miceHealth officials are reminding residents to take precautions against hantavirus when in areas potentially infested by rodents.

People can get hantavirus by breathing in contaminated airborne particles from the droppings, urine and saliva of infected deer mice. Hantavirus infection is rare but it can be fatal. Symptoms of hantavirus include fever, muscle aches, cough, headaches, nausea, and vomiting. These symptoms can quickly develop into a severe and often fatal lung disease called hantavirus pulmonary syndrome.

“Seek urgent medical attention if you develop a fever, coughing and shortness of breath within one to six weeks of exposure to potentially infested areas,” Saskatchewan’s Chief Medical Health Officer Dr. Saqib Shahab said.

Exposure to hantavirus most often occurs when people clean up enclosed buildings such as grain bins, sheds, barns, garages, trailers, cottages and homes, or farm equipment and vehicles that have been in storage.

“Be aware of the risk and take the necessary precautions to avoid direct contact with mouse droppings or inhaling contaminated air particles,” Shahab said.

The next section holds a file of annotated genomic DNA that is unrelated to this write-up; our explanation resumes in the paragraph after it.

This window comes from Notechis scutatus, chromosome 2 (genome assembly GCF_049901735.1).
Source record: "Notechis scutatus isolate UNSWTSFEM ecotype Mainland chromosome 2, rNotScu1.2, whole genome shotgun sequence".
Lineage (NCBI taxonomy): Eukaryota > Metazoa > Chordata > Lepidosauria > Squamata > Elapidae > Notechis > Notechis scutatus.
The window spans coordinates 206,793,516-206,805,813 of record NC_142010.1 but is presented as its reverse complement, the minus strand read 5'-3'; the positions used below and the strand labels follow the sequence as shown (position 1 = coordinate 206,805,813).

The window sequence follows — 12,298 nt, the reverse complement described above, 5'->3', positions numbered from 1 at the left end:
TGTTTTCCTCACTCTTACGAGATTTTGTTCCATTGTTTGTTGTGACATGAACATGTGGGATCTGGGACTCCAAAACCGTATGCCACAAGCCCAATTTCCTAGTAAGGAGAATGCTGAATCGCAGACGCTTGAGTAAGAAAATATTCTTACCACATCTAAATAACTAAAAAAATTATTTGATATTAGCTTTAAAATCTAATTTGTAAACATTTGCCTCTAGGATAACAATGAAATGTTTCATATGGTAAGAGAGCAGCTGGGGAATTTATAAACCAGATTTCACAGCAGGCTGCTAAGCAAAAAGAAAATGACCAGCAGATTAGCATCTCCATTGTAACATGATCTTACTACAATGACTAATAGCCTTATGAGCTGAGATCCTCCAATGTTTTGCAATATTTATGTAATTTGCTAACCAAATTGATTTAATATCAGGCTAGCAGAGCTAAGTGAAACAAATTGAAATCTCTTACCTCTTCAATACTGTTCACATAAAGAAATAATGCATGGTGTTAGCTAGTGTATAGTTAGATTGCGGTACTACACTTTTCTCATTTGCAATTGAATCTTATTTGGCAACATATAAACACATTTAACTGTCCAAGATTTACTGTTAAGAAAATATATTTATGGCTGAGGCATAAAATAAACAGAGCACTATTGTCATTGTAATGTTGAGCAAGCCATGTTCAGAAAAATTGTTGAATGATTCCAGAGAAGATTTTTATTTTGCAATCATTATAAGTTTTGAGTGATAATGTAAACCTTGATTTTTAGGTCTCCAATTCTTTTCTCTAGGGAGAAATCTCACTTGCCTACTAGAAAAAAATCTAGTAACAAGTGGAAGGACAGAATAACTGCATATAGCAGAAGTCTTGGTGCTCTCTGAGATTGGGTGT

When cleaning rodent-infested areas:

  • Ventilate the building by opening doors and windows for at least 30 minutes before cleaning;
  • Use wet mopping methods and wear rubber or plastic gloves;
  • Wear goggles and a well-fitting N-95 type filter mask when cleaning areas contaminated by droppings in a confined space;
  • Dampen areas contaminated with rodent droppings with bleach disinfectant and remove droppings with a damp mop or cloth;
  • Avoid using dry cleaning methods such as dusting, sweeping, vacuuming or air-hosing;
  • Steam clean, shampoo or spray upholstered furniture with a detergent, disinfectant or a mixture of bleach and water; and
  • Wash clothes and bedding with detergent in hot water.

You can also reduce exposure to hantavirus by:

  • Blocking openings that might allow rodents to enter a building;
  • Storing human and animal food, water and garbage in containers with tightly-fitted lids; and
  • Moving woodpiles or other potential hiding places for mice away from your home.

There have been 31 cases of hantavirus pulmonary syndrome reported in Saskatchewan since 1994, 10 of which resulted in death.

For more information on hantavirus, visit the Government of Saskatchewan website at www.saskatchewan.ca/residents/health/di seases-and-conditions/hantavirus